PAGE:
Directed By Jeremiah Zagar
Starring – Adam Sandler, Ben Foster, Robert Duvall
The Plot – After being fired, pro basketball scout, Stanley Sugarman (Sandler), is excited, for the first time in a very long while, when he serendipitously discovers Spanish amateur baller, Bo Cruz (Juancho Hernangomez), playing in a park outside Madrid. Fueled with new-found purpose, Stanley makes it his mission to groom Bo for the NBA as he believes they both can make it.
Rated R for adult language
As a love letter to the NBA and all things basketball, “Hustle” manages to construct an insightfully refreshing vantage point in its depiction, while solidifying once more another silent-but-spellbinding turn from Sandler at the forefront of the narrative. On the former, the script here from writers Will Fetters and Taylor Materne does an impressive job not only in articulating the difficulty and rarity of the game and its ensuing talent level at the top, but also in illustrating the forgettable aspects of the mental game that are often glossed over in contemporary character pieces of any sports movie. It proves that on-court talent, while pivotal to any superstar, is only half of the battle, and that trash talk that feels more visceral in this sport than any other is just as judgmental in determining if a player can hack it on the grandest stage of them all. For the latter, this certainly isn’t Sandler’s best work to date, but it does add further dimensions to the versatility of the actor, which prescribes some aspects in his approach to the character. For starters, Sandler’s passion for the sport has been documented endlessly throughout the duration of his career, and in containing such excitement and unlimited knowledge, Sandler immerses himself seamlessly into the role by attaining a believability that actually transcends the fictional emphasis of the screen. In addition, the same dramatic undertones that enhanced his work in “Punch-Drunk Love” or “Uncut Gems” are restrained for a finer, tighter nuanced approach, delivering the dialogue with earnestness in commitment that nourishes with a surprising amount of ingenuity for the character that I truly wasn’t expecting from a talent scout. The comfort and familiarity of his humor is still there in spurts but refined in ways that work wonderfully with the connective tissue of character personalities and dialogue, which are expertly crafted, but never serious enough to eviscerate occasional fun from the spectrum. Instead, the tone remains committed to dramatic resonance throughout, giving the conflict and its characters caught in peril plenty in the tonal capacities to rest the depth of their performances on. Beyond Sandler, the decision to use actual NBA players, past and present, is an equally vital one not only in the aforementioned believability factor, but also in the in-game sequences themselves, which when combined with Zak Mulligan’s gorgeous cinematography elicits excitement and clarity with satisfying convenience. The editing here is marvelous, stitching together a continuity from basket to basket that easily reciprocates the psychology and choreography of the game, and the captivating consistency of the camera work maintains the urgency of the environment with a slight jolt in shaking scheme that influences just enough without taking away the authentic intensity of the game itself. Outside of the hoops, the tones and textures of the movie’s presentational canvas lends itself entirely to the hip hop culture that has shaped the game in recent years, with a genre dominated soundtrack and gritty canvas that flexes its creativity in ways that conscientiously envelop the film’s subject matter.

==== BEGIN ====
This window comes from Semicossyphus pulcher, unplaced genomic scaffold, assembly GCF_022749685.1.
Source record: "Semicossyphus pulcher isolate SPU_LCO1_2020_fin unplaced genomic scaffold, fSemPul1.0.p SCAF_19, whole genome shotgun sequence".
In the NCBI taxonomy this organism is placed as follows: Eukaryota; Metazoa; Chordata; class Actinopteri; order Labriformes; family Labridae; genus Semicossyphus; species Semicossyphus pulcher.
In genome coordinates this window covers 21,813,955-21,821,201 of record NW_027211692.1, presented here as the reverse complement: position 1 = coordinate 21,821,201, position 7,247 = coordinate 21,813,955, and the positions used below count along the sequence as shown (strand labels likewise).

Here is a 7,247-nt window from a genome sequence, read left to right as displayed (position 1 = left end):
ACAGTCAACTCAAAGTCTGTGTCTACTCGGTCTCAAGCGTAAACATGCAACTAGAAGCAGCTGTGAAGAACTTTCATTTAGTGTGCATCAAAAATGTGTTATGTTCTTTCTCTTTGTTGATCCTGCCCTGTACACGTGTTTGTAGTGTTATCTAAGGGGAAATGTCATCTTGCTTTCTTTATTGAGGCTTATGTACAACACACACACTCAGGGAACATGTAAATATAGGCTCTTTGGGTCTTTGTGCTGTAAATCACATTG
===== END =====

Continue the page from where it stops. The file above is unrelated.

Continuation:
While a majority of the creativity swooshes consistently from the court, a few decisions in its storytelling turn the ball over on gaining the momentum to take this toward something truly unforgettable for the genre. For starters, the film is a character study, yet it feels more determined to tell Bo’s story, which I feel is a vital mistake when Stanley was certainly the more compelling character between the two. Stanley’s backstory is mentioned briefly in passing, but I felt there was a lot of meat left on the bone that went virtually unexplored with the duration of the script, leaving him mostly ambiguous as a character who feels shallow when taken away from a game that has dominated much of his relationships. Speaking of relationships, I felt that the script continuously alluded to this lack of synergy with his daughter, yet never pursued it in ways that made for compelling drama. Considering this is a man who has missed nine straight birthdays of his daughter’s due to the game, you would expect that there would be some adolescent resentment, especially considering Bo is treated as a virtual son to Stanley that he never had, but it simply never comes up. For my money, this direction could’ve helped not only in smoothing out the stretched pacing of the third act, which often feels repetitive with two scenes that feel nearly identical, but also in helping to unravel the man at the forefront of the narrative, which is only enhanced by Sandler’s aforementioned impressive work.
“Hustle” might not go perfect from the field, but it is a tension-easing slam dunk as a result of Sandler’s layered humanity and an authenticity for product that never falls short of appreciative elements. Though the film does occasionally follow a predictably paved path from predecessors of the genre, its tender, textured affection for the game feels too appealing to go unappreciated, cementing a basketball film that doesn’t require an interest in basketball to roar from the crowd.
My Grade: 7/10 or B